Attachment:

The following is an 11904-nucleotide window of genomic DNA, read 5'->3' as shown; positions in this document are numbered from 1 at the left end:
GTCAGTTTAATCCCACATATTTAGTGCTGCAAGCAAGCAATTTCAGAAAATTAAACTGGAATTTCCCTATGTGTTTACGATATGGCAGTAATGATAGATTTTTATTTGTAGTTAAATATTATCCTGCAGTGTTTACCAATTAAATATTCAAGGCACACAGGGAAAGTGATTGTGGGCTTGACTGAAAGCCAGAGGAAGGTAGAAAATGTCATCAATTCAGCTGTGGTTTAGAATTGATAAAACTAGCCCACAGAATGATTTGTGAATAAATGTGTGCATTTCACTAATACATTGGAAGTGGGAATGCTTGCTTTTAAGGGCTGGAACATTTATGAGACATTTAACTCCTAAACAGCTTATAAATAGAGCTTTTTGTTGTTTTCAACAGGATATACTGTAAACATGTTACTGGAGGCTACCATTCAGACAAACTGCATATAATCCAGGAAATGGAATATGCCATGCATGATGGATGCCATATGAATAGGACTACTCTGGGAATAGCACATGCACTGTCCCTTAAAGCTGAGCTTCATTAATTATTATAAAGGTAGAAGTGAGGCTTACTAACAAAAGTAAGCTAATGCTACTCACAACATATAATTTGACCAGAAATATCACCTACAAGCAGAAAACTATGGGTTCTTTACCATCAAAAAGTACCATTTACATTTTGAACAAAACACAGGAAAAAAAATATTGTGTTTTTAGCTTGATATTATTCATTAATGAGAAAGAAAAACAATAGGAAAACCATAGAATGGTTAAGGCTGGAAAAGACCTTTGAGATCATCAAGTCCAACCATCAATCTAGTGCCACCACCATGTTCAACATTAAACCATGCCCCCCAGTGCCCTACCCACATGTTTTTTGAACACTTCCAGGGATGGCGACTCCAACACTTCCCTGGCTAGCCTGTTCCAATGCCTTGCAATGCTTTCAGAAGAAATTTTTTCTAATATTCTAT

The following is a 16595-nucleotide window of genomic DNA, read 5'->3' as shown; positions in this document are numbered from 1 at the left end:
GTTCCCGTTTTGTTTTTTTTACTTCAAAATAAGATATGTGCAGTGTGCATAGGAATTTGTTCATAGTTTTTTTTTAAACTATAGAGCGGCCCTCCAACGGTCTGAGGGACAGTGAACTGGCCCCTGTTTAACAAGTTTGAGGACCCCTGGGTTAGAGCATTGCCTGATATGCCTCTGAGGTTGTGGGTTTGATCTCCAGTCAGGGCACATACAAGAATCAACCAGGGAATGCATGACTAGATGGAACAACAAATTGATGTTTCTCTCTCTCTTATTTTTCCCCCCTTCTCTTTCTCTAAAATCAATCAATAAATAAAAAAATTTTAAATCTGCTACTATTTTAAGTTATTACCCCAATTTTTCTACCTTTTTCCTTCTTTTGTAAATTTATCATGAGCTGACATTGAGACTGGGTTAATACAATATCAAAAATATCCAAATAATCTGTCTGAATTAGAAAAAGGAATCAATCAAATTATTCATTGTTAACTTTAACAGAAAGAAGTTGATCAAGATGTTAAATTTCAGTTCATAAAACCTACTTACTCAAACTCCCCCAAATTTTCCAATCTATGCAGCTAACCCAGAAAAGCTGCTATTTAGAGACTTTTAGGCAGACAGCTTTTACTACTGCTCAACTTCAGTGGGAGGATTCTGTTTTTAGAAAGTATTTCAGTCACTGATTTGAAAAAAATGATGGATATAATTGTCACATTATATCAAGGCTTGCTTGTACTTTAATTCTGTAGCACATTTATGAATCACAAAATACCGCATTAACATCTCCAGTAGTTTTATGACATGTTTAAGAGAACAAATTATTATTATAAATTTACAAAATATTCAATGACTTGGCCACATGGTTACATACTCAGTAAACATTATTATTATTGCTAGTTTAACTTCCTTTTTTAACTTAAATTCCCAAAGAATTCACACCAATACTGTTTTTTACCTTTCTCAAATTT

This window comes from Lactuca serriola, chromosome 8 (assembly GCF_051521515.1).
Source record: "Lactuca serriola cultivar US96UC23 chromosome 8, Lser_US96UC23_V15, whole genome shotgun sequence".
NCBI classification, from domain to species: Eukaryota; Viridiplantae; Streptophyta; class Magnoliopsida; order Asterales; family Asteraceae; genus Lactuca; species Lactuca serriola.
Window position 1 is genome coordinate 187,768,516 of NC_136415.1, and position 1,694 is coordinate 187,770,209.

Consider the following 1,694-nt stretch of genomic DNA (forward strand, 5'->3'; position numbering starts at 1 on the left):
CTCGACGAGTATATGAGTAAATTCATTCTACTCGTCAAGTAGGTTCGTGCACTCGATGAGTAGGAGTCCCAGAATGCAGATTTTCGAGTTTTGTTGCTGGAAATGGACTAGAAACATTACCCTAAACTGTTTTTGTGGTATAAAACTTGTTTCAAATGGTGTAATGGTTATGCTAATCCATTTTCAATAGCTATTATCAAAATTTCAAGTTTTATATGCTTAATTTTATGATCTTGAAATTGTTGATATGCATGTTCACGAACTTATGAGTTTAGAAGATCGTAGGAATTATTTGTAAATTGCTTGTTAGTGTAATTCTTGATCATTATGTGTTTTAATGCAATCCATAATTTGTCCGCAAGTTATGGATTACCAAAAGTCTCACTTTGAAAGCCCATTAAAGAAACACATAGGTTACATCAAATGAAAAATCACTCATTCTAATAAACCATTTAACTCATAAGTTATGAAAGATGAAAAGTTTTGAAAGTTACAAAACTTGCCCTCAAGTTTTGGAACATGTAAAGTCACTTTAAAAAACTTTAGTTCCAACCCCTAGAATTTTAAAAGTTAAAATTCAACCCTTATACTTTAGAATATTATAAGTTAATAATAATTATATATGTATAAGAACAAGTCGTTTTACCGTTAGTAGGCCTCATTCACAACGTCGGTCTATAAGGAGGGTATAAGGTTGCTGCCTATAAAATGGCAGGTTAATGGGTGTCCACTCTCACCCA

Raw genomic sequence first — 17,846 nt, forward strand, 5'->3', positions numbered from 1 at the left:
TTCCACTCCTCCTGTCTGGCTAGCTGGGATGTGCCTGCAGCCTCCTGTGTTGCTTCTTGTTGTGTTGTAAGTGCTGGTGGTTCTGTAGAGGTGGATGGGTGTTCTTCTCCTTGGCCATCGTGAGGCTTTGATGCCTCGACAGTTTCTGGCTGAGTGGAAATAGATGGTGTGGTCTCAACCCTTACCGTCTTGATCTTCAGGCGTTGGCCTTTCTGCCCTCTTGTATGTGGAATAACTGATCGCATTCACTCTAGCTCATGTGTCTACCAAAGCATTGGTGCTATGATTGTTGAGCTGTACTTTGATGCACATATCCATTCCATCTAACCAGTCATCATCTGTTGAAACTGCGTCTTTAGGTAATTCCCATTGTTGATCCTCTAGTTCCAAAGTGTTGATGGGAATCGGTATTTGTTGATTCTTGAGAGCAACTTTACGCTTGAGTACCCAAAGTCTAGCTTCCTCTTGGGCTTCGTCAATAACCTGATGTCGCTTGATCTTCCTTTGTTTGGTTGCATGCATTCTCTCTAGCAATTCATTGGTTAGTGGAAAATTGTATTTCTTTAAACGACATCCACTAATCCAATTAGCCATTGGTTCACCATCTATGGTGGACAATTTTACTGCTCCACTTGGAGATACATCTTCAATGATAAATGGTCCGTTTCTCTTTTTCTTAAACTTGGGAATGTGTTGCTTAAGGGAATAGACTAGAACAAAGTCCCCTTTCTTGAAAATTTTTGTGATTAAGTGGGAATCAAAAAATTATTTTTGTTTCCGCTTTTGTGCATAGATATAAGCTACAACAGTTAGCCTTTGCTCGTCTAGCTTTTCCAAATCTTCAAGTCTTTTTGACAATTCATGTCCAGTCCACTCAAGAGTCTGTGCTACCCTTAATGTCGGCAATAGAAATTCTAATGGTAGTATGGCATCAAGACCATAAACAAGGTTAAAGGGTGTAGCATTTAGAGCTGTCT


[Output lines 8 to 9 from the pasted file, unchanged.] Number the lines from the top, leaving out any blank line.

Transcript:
Window position 1 is genome coordinate 187,768,516 of NC_136415.1, and position 1,694 is coordinate 187,770,209.

Consider the following 1,694-nt stretch of genomic DNA (forward strand, 5'->3'; position numbering starts at 1 on the left):